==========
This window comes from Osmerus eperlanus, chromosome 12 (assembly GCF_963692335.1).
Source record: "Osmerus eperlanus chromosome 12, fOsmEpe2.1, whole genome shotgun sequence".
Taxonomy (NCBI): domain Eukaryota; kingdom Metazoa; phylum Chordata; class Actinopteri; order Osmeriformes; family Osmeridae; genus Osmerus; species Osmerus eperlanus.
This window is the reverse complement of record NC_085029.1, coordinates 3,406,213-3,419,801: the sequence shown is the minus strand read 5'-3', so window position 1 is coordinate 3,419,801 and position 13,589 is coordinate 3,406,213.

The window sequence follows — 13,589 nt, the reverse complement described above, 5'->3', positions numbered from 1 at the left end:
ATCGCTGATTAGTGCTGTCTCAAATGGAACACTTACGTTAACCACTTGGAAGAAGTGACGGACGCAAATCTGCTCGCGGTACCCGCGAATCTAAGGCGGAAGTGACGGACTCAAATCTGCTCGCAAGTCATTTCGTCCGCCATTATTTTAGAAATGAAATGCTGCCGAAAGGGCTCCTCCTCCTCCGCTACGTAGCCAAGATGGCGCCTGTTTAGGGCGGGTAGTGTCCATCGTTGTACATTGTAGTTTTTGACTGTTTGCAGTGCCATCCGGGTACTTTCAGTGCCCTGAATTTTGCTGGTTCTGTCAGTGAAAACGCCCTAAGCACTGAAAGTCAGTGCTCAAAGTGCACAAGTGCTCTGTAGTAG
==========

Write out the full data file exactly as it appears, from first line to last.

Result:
This window comes from Osmerus eperlanus, chromosome 12 (assembly GCF_963692335.1).
Source record: "Osmerus eperlanus chromosome 12, fOsmEpe2.1, whole genome shotgun sequence".
Taxonomy (NCBI): domain Eukaryota; kingdom Metazoa; phylum Chordata; class Actinopteri; order Osmeriformes; family Osmeridae; genus Osmerus; species Osmerus eperlanus.
This window is the reverse complement of record NC_085029.1, coordinates 3,406,213-3,419,801: the sequence shown is the minus strand read 5'-3', so window position 1 is coordinate 3,419,801 and position 13,589 is coordinate 3,406,213.

The window sequence follows — 13,589 nt, the reverse complement described above, 5'->3', positions numbered from 1 at the left end:
ATCGCTGATTAGTGCTGTCTCAAATGGAACACTTACGTTAACCACTTGGAAGAAGTGACGGACGCAAATCTGCTCGCGGTACCCGCGAATCTAAGGCGGAAGTGACGGACTCAAATCTGCTCGCAAGTCATTTCGTCCGCCATTATTTTAGAAATGAAATGCTGCCGAAAGGGCTCCTCCTCCTCCGCTACGTAGCCAAGATGGCGCCTGTTTAGGGCGGGTAGTGTCCATCGTTGTACATTGTAGTTTTTGACTGTTTGCAGTGCCATCCGGGTACTTTCAGTGCCCTGAATTTTGCTGGTTCTGTCAGTGAAAACGCCCTAAGCACTGAAAGTCAGTGCTCAAAGTGCACAAGTGCTCTGTAGTAG